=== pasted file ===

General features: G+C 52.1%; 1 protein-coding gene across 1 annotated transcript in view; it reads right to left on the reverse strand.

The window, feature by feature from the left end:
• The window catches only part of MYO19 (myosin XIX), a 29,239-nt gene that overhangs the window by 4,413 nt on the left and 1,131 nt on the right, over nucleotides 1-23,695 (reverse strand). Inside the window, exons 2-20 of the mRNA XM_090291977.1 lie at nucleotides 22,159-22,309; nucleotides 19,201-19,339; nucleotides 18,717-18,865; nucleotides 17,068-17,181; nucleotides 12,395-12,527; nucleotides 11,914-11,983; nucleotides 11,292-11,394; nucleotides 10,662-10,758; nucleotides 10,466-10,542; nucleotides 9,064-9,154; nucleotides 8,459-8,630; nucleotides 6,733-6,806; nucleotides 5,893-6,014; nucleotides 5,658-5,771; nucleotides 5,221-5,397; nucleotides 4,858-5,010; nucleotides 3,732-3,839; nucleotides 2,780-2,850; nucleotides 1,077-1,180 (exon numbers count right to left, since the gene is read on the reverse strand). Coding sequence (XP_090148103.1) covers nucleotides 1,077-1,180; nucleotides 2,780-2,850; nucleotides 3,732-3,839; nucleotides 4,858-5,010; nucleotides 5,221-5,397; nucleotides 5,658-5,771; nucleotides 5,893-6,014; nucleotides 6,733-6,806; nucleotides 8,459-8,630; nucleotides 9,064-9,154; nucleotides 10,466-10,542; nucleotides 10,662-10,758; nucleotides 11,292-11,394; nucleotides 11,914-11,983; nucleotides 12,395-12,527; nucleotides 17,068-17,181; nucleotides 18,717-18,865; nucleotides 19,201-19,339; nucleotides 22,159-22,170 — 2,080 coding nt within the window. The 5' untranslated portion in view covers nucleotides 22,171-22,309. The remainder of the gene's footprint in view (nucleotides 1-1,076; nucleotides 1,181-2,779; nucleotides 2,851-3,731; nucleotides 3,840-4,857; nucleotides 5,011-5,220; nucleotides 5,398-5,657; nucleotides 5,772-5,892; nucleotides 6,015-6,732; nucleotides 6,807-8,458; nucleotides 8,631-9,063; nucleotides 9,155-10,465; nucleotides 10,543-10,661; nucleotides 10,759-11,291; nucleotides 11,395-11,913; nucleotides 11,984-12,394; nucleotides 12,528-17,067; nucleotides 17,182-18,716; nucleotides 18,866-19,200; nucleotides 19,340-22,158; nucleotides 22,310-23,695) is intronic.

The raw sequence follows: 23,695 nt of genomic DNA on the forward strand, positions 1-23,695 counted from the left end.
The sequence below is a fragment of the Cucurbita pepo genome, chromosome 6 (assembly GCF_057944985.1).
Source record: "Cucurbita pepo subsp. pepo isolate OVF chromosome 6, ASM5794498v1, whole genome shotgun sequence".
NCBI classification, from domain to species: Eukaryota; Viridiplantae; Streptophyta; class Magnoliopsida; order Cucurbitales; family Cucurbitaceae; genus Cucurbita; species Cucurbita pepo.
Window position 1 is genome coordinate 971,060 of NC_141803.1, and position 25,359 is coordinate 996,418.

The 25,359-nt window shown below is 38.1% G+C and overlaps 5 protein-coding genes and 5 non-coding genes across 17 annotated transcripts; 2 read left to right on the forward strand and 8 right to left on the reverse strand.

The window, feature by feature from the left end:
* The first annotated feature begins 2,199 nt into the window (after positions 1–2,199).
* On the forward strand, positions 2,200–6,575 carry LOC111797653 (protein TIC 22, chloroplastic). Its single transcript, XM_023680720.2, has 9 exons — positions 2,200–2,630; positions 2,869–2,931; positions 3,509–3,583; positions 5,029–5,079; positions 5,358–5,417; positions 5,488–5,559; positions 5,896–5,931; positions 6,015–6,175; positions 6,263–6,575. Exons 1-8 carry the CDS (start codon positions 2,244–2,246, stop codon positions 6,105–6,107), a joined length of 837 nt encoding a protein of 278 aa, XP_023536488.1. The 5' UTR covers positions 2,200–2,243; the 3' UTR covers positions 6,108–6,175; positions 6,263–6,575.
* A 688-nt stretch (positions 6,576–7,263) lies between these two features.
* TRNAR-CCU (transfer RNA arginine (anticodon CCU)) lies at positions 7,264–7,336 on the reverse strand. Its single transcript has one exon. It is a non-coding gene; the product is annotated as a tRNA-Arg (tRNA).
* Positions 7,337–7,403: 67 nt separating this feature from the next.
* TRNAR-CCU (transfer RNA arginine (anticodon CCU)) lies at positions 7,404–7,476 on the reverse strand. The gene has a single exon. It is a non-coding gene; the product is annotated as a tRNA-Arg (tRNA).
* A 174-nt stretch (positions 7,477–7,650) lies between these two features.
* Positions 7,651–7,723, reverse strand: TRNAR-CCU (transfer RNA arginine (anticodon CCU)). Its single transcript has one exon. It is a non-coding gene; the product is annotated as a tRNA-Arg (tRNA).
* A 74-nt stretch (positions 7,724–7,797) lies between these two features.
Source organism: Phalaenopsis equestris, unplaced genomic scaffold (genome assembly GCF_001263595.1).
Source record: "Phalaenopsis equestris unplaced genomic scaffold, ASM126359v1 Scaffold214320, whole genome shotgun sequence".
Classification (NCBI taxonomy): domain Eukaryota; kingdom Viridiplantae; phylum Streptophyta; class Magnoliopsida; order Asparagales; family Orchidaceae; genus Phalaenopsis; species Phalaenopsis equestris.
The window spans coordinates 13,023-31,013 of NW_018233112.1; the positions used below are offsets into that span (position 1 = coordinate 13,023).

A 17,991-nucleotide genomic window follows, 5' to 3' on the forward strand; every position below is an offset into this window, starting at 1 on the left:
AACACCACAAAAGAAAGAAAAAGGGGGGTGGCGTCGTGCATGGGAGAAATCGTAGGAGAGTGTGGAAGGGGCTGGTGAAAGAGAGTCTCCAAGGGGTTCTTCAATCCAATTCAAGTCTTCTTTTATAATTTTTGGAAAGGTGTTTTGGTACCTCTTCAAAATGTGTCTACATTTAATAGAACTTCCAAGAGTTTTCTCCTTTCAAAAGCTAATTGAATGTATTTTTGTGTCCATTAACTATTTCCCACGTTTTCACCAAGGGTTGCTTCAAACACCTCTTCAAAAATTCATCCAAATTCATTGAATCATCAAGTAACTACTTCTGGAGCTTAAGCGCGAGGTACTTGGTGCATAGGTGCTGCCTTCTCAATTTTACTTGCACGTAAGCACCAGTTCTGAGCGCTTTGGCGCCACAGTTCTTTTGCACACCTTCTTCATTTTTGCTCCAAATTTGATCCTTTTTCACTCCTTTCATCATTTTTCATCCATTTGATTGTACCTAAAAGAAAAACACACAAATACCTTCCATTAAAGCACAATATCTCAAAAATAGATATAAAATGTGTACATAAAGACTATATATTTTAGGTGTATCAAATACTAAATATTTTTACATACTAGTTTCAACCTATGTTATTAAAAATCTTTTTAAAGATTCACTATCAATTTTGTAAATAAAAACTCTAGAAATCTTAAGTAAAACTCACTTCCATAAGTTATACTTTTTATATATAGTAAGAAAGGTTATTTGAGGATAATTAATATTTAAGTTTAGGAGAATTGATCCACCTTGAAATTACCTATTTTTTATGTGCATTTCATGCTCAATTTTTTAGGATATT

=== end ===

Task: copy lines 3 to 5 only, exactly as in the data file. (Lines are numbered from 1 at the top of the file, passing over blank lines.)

• The window catches only part of MYO19 (myosin XIX), a 29,239-nt gene that overhangs the window by 4,413 nt on the left and 1,131 nt on the right, over nucleotides 1-23,695 (reverse strand). Inside the window, exons 2-20 of the mRNA XM_090291977.1 lie at nucleotides 22,159-22,309; nucleotides 19,201-19,339; nucleotides 18,717-18,865; nucleotides 17,068-17,181; nucleotides 12,395-12,527; nucleotides 11,914-11,983; nucleotides 11,292-11,394; nucleotides 10,662-10,758; nucleotides 10,466-10,542; nucleotides 9,064-9,154; nucleotides 8,459-8,630; nucleotides 6,733-6,806; nucleotides 5,893-6,014; nucleotides 5,658-5,771; nucleotides 5,221-5,397; nucleotides 4,858-5,010; nucleotides 3,732-3,839; nucleotides 2,780-2,850; nucleotides 1,077-1,180 (exon numbers count right to left, since the gene is read on the reverse strand). Coding sequence (XP_090148103.1) covers nucleotides 1,077-1,180; nucleotides 2,780-2,850; nucleotides 3,732-3,839; nucleotides 4,858-5,010; nucleotides 5,221-5,397; nucleotides 5,658-5,771; nucleotides 5,893-6,014; nucleotides 6,733-6,806; nucleotides 8,459-8,630; nucleotides 9,064-9,154; nucleotides 10,466-10,542; nucleotides 10,662-10,758; nucleotides 11,292-11,394; nucleotides 11,914-11,983; nucleotides 12,395-12,527; nucleotides 17,068-17,181; nucleotides 18,717-18,865; nucleotides 19,201-19,339; nucleotides 22,159-22,170 — 2,080 coding nt within the window. The 5' untranslated portion in view covers nucleotides 22,171-22,309. The remainder of the gene's footprint in view (nucleotides 1-1,076; nucleotides 1,181-2,779; nucleotides 2,851-3,731; nucleotides 3,840-4,857; nucleotides 5,011-5,220; nucleotides 5,398-5,657; nucleotides 5,772-5,892; nucleotides 6,015-6,732; nucleotides 6,807-8,458; nucleotides 8,631-9,063; nucleotides 9,155-10,465; nucleotides 10,543-10,661; nucleotides 10,759-11,291; nucleotides 11,395-11,913; nucleotides 11,984-12,394; nucleotides 12,528-17,067; nucleotides 17,182-18,716; nucleotides 18,866-19,200; nucleotides 19,340-22,158; nucleotides 22,310-23,695) is intronic.

The raw sequence follows: 23,695 nt of genomic DNA on the forward strand, positions 1-23,695 counted from the left end.
The sequence below is a fragment of the Cucurbita pepo genome, chromosome 6 (assembly GCF_057944985.1).